My friend (and one of the folks that got me singing in the rain in the first place), Lori Cofer, has a post up on Orangeburg Pipe (member's only). She has most of the basics right (good job, Lori!) and I thought I would fill in some history.
Orangeburg Pipe (or bituminious fiber pipe for the code nerds out there) made it's first appearance in the 1860's in Boston where it was used for an experimental water delivery pipe. By all accounts, the experiment was a success and the water service was used until 1927.
The pipe is constructed from a combination of cellulose and asbestos fibers (what a wonderful and versitile material asbestos was!) saturated with a bituminious compound. In place of bituminious, think coal-tar. The joints were made of similar material and did not have any joint sealant.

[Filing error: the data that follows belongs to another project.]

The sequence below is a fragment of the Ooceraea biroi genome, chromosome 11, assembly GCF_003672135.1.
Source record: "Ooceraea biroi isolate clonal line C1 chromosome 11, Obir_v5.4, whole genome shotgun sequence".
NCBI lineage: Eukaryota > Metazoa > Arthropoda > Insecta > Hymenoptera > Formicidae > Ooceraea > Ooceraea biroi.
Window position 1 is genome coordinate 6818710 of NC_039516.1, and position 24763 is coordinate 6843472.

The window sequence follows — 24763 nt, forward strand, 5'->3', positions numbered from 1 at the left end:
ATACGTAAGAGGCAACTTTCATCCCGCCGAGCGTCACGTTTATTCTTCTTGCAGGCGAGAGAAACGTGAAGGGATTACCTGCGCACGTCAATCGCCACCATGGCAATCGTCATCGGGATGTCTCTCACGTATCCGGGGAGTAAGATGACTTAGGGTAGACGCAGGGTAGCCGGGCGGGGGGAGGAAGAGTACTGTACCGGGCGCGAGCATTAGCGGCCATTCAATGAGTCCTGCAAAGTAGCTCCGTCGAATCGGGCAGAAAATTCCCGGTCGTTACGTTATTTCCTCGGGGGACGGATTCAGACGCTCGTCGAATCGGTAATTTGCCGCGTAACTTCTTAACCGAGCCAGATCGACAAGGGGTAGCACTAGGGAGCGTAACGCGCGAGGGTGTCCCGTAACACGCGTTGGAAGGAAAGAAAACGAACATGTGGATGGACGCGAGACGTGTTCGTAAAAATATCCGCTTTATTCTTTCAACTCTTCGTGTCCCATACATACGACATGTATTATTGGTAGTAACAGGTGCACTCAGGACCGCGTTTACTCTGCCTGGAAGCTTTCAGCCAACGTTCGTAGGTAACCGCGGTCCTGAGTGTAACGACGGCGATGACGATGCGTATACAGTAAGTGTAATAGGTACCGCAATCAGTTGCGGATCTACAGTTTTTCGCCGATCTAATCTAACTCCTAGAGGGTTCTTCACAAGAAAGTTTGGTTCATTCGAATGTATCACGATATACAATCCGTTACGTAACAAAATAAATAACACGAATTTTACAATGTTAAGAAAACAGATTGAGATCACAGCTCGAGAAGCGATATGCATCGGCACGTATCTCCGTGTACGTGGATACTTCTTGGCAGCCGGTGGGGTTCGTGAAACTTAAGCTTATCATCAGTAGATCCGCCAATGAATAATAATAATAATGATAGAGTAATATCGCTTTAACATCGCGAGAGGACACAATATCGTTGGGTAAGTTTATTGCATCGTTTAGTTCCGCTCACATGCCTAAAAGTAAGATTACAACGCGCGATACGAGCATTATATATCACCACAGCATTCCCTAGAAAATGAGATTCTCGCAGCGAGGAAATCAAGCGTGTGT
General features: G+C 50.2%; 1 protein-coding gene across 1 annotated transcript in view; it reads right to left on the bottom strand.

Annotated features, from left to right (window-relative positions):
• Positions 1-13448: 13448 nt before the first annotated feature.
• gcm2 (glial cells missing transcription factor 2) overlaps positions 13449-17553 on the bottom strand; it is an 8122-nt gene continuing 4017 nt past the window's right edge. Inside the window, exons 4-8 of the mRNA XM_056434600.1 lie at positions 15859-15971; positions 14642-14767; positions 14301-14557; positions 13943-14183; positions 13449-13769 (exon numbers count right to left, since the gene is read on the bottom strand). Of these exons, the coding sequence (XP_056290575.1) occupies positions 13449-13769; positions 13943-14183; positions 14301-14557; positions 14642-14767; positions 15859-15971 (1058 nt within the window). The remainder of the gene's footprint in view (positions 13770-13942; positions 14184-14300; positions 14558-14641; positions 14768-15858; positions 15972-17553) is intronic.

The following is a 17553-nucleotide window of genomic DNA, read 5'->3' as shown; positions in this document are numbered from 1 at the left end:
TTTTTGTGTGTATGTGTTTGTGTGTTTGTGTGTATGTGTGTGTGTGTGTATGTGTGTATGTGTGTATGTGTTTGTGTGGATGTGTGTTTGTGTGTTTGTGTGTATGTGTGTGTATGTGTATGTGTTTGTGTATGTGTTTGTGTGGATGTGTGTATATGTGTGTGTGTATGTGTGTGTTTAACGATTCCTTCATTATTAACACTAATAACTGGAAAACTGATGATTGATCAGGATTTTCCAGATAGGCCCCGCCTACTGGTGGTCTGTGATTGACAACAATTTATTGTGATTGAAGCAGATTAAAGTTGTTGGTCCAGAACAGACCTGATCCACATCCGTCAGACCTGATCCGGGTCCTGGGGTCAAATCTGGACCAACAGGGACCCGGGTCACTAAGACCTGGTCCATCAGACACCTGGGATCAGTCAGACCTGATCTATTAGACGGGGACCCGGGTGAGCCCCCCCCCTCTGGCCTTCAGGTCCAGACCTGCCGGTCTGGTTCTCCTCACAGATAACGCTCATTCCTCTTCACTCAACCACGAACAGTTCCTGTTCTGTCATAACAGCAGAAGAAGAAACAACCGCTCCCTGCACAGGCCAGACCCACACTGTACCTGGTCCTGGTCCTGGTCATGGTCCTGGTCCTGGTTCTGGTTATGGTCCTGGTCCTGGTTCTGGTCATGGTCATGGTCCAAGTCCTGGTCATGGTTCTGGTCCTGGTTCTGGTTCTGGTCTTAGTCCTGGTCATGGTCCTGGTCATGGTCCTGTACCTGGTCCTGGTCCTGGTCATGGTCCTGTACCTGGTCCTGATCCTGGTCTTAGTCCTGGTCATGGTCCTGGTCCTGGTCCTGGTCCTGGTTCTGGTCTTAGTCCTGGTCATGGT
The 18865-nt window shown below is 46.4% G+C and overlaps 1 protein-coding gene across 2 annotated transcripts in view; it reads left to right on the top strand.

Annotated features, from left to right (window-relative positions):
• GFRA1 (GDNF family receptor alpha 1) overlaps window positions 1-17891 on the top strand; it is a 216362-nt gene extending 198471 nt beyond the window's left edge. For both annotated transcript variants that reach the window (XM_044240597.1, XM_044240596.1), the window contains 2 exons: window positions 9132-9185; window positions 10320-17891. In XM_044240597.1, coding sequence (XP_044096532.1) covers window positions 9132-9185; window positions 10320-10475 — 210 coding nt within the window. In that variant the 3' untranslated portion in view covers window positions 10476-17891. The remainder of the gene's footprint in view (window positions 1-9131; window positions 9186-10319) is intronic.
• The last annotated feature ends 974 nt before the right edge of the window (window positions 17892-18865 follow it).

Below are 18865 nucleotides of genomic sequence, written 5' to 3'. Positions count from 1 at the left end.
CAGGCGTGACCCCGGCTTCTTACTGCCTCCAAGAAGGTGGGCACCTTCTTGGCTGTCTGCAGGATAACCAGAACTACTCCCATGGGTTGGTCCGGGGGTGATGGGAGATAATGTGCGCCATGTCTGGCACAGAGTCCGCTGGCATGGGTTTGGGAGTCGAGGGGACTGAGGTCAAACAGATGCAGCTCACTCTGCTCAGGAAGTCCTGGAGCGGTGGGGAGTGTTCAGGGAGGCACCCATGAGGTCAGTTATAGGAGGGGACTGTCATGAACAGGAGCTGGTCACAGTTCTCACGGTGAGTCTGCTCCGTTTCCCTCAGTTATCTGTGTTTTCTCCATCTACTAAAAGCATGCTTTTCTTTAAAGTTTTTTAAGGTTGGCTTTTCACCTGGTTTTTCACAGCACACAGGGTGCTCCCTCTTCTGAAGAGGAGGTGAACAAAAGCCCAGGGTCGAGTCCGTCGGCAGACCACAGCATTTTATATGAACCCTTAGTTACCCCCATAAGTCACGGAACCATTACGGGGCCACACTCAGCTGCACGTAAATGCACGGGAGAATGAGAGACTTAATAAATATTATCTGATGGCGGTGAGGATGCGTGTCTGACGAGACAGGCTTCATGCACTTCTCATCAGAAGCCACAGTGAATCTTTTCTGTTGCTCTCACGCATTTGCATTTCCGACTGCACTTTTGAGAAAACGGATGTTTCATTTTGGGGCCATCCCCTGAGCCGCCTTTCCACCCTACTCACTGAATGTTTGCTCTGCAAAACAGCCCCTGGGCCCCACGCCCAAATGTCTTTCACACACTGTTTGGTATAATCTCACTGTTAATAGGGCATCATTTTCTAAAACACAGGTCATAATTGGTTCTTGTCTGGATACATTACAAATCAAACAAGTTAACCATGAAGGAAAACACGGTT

That lack of sealant makes Orangeburg very susceptible to tree roots. It also doesn't handle pressure well. Sewer lines are gravity lines and here the material found a home in residential construction.
Demand for Orangeburg Pipe grew rapidly in late 1940's through the 1960's. It was cheaper than metal pipes and easier to cut and handle than clay.
The anticipated lifespan is about 50 years. We're at the end of the cycle for this product. It was phased out in the late 60 and early 70's in favor PVC piping.
Since Orangeburg Pipe was used primarily underground, it's particularly difficult to identify. Home inspectors don't dig up sewer lines for verification. All we can work with is educated suspicions and suggest follow up efforts by the plumbers.